The Payment Card Industry Data Security Standard (PCI DSS) has been in place since 2004, with the overarching goal of protecting cardholder data and preventing data breaches. Ensuring compliance with this legislation is vital, but can be complex and challenging, especially given that requirements are continually changing. There was a significant update when the EU General Data Protection Regulation came into force in May 2018, and the most recent update – PCI DSS 4.0 – emerged in April 2022. The COVID-19 pandemic had a great impact on the PCI update with its impact on the volume of online transactions, the increase in use of point-of-sale (PoS) machines, and the subsequent effect on storing cardholder data in cloud platforms. All this meant attackers evolved their modes of attack and organizations need to update their own modes of defense. While the database issues and solutions are well known, the real challenge is around unstructured data. When credit card information finds its way into email and documents, these are then transferred around and outside the organization creating unnecessary risk.

A PCI DSS 4.0 Overview

The main principals have remained the same with PCI DSS 4.0, but the requirements have evolved somewhat. They have been redesigned to focus on security objectives to guide how security controls should be implemented. 

Customized implementation is the most significant. It looks at the intent of the objective and allows organizations to design security controls to meet it. This means businesses can adapt implementation procedures and meet requirement intent. Other amendments include the need for stronger authentication requirements, acknowledging the role of Identity and Access Management (IAM) in safeguarding cardholder data, and expanded applicability for encrypting cardholder data.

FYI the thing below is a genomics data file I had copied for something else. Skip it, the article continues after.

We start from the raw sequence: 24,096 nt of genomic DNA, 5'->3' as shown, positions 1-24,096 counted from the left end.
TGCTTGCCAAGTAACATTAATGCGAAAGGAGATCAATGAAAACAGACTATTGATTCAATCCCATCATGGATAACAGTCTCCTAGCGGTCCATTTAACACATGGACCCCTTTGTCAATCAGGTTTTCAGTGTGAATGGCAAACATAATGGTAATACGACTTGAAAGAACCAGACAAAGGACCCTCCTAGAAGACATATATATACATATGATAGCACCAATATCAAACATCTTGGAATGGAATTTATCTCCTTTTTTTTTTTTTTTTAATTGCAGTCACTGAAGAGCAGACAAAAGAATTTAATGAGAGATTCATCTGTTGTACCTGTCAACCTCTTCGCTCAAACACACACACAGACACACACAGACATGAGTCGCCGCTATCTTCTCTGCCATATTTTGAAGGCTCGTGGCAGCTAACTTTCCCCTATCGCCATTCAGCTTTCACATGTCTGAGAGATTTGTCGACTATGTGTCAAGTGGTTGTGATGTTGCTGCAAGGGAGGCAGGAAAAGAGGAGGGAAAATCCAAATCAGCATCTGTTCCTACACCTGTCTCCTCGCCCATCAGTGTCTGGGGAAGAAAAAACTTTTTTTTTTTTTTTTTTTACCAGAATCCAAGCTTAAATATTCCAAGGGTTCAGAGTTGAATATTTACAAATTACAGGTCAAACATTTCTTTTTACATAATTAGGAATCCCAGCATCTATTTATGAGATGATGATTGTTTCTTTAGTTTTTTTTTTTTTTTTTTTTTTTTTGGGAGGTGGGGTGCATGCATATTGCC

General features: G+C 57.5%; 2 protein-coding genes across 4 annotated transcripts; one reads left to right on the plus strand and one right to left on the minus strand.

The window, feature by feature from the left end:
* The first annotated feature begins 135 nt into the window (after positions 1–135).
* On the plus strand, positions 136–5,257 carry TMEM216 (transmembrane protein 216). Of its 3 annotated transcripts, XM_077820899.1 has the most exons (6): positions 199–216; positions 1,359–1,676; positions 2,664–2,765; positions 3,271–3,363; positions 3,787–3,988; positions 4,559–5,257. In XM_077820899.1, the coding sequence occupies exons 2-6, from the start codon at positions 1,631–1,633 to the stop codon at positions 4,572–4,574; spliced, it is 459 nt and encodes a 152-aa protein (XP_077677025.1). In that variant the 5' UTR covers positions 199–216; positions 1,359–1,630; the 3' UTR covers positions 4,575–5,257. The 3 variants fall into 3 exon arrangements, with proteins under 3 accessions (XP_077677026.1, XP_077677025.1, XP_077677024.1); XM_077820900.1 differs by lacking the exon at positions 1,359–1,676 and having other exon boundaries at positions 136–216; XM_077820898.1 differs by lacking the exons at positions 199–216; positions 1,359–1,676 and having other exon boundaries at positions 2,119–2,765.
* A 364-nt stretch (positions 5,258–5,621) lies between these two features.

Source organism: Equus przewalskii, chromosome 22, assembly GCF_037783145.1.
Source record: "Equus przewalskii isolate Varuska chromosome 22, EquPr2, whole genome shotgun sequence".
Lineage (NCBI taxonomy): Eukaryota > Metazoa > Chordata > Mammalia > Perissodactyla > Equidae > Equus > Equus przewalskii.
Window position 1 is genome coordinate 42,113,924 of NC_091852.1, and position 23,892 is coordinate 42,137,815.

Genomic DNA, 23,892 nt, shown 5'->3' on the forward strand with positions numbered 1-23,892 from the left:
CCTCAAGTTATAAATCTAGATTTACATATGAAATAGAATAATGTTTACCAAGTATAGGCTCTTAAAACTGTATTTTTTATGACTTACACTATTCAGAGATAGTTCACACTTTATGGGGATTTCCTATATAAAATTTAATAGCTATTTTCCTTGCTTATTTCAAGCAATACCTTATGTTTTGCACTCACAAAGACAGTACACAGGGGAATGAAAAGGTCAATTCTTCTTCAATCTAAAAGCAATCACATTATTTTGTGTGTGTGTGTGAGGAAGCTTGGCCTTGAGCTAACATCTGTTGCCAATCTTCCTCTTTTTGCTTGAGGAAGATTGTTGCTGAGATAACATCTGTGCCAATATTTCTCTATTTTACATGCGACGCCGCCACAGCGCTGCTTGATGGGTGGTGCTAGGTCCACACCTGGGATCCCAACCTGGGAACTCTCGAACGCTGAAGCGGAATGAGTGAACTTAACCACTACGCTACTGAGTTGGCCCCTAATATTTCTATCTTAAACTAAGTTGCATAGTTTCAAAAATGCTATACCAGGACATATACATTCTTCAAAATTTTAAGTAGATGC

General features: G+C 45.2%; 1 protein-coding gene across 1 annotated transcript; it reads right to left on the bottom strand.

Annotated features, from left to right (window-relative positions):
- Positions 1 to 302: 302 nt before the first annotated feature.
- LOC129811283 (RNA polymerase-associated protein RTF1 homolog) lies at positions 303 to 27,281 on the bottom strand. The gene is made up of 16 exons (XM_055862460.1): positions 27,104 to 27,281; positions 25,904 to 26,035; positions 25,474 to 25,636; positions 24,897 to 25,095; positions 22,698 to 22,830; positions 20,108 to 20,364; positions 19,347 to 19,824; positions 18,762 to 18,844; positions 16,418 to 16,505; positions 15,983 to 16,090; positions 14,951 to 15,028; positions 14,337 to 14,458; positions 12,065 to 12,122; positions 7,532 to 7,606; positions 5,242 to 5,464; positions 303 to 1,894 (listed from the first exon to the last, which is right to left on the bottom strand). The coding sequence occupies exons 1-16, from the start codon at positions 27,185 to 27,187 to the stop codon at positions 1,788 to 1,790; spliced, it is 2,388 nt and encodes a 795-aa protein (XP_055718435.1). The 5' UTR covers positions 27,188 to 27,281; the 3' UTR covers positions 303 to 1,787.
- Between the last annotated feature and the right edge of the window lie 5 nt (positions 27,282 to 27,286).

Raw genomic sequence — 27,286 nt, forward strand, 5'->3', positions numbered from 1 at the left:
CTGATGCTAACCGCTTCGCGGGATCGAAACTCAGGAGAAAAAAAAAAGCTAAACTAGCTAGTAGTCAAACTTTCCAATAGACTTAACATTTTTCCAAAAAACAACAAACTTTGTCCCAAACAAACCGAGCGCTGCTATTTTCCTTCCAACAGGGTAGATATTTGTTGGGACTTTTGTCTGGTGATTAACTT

Risks and Consequences


PCI DSS was one of the first global standards which applies across a broad spectrum of businesses. In essence, if you want to accept credit cards as payment, then you (or your supplier) must comply with the standard. 

There are fines involved with non-compliance, ranging between $50-$90 per cardholder who has been compromised, and there are other time-based fines while compliance is being established. These can vary from $10,000 / month up to $100,000 / month, so not insignificant. However, the real risk is the removal of processing of data, i.e. credit cards will no longer be accepted, and for many organizations this means that their business will grind to a halt. 

All the other consequences relating to a breach also remain, from the loss of reputation from customers, partners, and suppliers to increased audit fees as well as the remediation and potential litigation costs. 

With GDPR, the fines have the potential to be even more crippling. There is an upper limit of €20 Million or four percent of global turnover, whichever is greater, and we have already seen some astronomical fines for GDPR breaches. 

PCI DSS 4.0 has not increased the penalties for non-compliance, but the consequences are already severe and clear for all parties to see.

Inbound and Outbound


For many organizations, receiving email with credit card details is an everyday occurrence. Customers who think it is better to send in details rather than talk to a person, or those who struggle with the online web portal, are two reasons why this occurs. Upon receiving the email, the natural response is to reply to it, and this can cause a problem, as then the organization will be sending PCI data over an open channel, which is a data breach – even if the data is going back to where it has come from. Traditional Data